[rfc-i] The proper role of an RSE

Dave CROCKER dhc at dcrocker.net
Wed Jan 5 04:46:35 PST 2011


Folks,

I hear reports that the IAB will be focusing on the question of the RSE today 
and thought it worth lodging a simple statement of support for the proposal that 
is on the table.

But unlike most folk in our community, I cannot stop with such a brief, direct 
statement.

So, some elaboration...

For any interesting topic, a variety of reasonable solutions can be developed. 
For any reasonable solution to an interesting topic, there will always be much 
that can reasonably be debated, tweaked or replaced.  The current proposal is no 
exception.

I think the current proposal has three core characteristics that are essential:


1. Incremental change to a model that has functioned well for 4 decades.

    Major change to the organization or management of a critical service always 
carries major, unintended -- and usually undesirable -- side-effects. (For 
reference, that's so well established in in management and organizational 
behavior circles that it is a cliche.)  When there is a compelling reason for 
major change, the side-effects might be justified.  I have not heard any 
compelling reasons put forward to justify major changes to RFC Editor 
management, and the current proposal correctly stays with the established model.


2. An RSE who serves as a central point of responsibility and authority for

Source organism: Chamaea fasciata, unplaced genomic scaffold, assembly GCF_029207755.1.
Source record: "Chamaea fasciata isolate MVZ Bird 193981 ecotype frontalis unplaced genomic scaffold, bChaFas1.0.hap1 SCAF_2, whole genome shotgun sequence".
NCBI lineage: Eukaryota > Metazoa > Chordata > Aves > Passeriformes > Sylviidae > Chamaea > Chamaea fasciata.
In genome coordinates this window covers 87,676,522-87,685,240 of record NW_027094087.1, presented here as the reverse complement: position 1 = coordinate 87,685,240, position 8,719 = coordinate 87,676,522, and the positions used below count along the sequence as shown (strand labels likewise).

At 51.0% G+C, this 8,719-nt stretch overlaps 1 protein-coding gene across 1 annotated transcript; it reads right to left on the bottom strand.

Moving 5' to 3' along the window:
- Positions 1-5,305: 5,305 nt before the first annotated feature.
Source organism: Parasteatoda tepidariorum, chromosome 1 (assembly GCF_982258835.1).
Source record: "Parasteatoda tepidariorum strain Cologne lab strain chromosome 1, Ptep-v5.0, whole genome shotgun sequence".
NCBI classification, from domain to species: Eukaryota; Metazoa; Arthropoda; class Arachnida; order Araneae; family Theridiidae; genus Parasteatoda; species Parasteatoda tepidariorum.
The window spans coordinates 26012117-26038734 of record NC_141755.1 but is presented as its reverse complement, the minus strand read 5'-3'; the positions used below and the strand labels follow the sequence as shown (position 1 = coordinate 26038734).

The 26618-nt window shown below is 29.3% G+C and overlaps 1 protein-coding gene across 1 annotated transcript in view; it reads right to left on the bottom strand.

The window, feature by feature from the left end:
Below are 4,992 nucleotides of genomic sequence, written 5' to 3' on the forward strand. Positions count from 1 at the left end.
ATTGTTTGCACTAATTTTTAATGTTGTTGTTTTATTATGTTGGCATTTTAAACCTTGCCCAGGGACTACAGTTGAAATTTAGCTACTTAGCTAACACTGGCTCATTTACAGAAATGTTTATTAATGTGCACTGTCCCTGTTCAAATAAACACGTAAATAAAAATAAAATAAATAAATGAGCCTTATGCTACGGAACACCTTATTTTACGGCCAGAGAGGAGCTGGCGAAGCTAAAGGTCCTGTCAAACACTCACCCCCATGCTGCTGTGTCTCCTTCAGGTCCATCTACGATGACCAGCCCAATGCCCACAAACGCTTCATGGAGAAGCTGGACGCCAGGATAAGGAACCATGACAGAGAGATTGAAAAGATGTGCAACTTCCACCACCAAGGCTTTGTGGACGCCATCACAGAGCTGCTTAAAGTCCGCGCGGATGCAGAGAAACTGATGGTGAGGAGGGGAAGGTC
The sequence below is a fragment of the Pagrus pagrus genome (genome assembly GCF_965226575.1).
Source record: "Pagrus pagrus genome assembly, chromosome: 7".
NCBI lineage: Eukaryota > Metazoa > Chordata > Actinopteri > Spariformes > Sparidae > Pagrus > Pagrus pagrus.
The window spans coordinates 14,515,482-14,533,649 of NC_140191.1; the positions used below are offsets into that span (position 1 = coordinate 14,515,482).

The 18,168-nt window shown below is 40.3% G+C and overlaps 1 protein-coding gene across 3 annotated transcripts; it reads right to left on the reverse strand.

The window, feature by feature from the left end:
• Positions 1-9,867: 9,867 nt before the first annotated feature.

/integrated/ management of the RFC Editor.

    The job of the RSE is considerably more than that of a senior technical 
editor or of a supervisor.  Management is not the same as supervision.  The RFC 
Editor has a complex set of document sources, a complex set of document 
consumers, a continuing need for enhancement and revision to its operation, and 
periodic issues that require policy and design skills that go far beyond 
competent editing.  They require skills at anticipating and responding to 
long-term issues, rather than repetitive performance of immediate tasks. In 
addition, these activities cannot be combined with direct operations or the 
direct operations activities will suffer.  So, different skills and different 
focus are needed.

3.  Revision to the oversight function that adapts to current pragmatics.

    The IAB should not be expected to provide close oversight to the RSE; it has 
neither the time nor -- from what I have heard and seen -- the interest in the 
effort that would take.  And while the IAOC is essential to particular 
activities of the RFC Editor, it's role in the IETF does not seem to be to be a 
good fit to have primary responsibility of oversight for the strategic work of 
the RSE.  A small, specialized body of folks from our community can provide that 
oversight best, IMO.  (Some of what I'm describing differs from the specifics of 
Glenn's proposal.  But as I said, a good proposal can always be tweaked... But 
while I believe the variance I'm suggesting would be an improvement to the 
proposal, I do not think it as essential as items 1 and 2, above.)

My view of the need for an RSE who has overall responsibility for the entire RFC 
Editor is not a desire to return to an earlier, golden age.  The times, the 
people and the community are all quite different.  (Hence the need for the 
oversight committee.)  Rather, the requirement comes from a basic, conservative 
model of management appropriate to any critical operational service.  I don't 
think that we are clever or diligent enough to make a radically different model 
work, nor do I think there are any benefits in such change.

To the extent that there are claims that we've recently been operating under a 
radically different model, I'll note that while the daily work has indeed been 
performed well, the longer-term work of the RFC Editor has not, since no one had 
responsibility to worry about it...

d/
-- 

   Dave Crocker
   Brandenburg InternetWorking
   bbiw.net


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